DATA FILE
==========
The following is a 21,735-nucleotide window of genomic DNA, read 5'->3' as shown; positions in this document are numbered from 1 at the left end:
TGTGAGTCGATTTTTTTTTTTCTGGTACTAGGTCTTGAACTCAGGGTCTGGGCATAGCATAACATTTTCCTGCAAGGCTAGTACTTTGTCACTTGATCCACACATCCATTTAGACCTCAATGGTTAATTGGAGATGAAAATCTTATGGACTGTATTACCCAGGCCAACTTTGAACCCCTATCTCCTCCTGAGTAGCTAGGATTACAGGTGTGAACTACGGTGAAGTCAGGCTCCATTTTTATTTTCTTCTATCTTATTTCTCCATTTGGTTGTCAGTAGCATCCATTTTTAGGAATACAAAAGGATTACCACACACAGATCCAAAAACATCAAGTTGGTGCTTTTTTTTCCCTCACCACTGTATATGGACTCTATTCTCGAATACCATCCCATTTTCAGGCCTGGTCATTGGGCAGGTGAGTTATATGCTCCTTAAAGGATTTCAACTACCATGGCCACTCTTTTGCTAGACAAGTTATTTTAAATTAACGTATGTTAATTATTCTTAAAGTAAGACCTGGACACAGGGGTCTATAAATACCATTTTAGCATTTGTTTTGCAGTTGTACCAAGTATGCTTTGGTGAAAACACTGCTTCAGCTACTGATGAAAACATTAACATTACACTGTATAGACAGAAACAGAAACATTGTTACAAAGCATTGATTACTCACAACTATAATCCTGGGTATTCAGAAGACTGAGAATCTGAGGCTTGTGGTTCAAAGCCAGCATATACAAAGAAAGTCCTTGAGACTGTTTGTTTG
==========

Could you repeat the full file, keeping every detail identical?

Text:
The following is a 21,735-nucleotide window of genomic DNA, read 5'->3' as shown; positions in this document are numbered from 1 at the left end:
TGTGAGTCGATTTTTTTTTTTCTGGTACTAGGTCTTGAACTCAGGGTCTGGGCATAGCATAACATTTTCCTGCAAGGCTAGTACTTTGTCACTTGATCCACACATCCATTTAGACCTCAATGGTTAATTGGAGATGAAAATCTTATGGACTGTATTACCCAGGCCAACTTTGAACCCCTATCTCCTCCTGAGTAGCTAGGATTACAGGTGTGAACTACGGTGAAGTCAGGCTCCATTTTTATTTTCTTCTATCTTATTTCTCCATTTGGTTGTCAGTAGCATCCATTTTTAGGAATACAAAAGGATTACCACACACAGATCCAAAAACATCAAGTTGGTGCTTTTTTTTCCCTCACCACTGTATATGGACTCTATTCTCGAATACCATCCCATTTTCAGGCCTGGTCATTGGGCAGGTGAGTTATATGCTCCTTAAAGGATTTCAACTACCATGGCCACTCTTTTGCTAGACAAGTTATTTTAAATTAACGTATGTTAATTATTCTTAAAGTAAGACCTGGACACAGGGGTCTATAAATACCATTTTAGCATTTGTTTTGCAGTTGTACCAAGTATGCTTTGGTGAAAACACTGCTTCAGCTACTGATGAAAACATTAACATTACACTGTATAGACAGAAACAGAAACATTGTTACAAAGCATTGATTACTCACAACTATAATCCTGGGTATTCAGAAGACTGAGAATCTGAGGCTTGTGGTTCAAAGCCAGCATATACAAAGAAAGTCCTTGAGACTGTTTGTTTG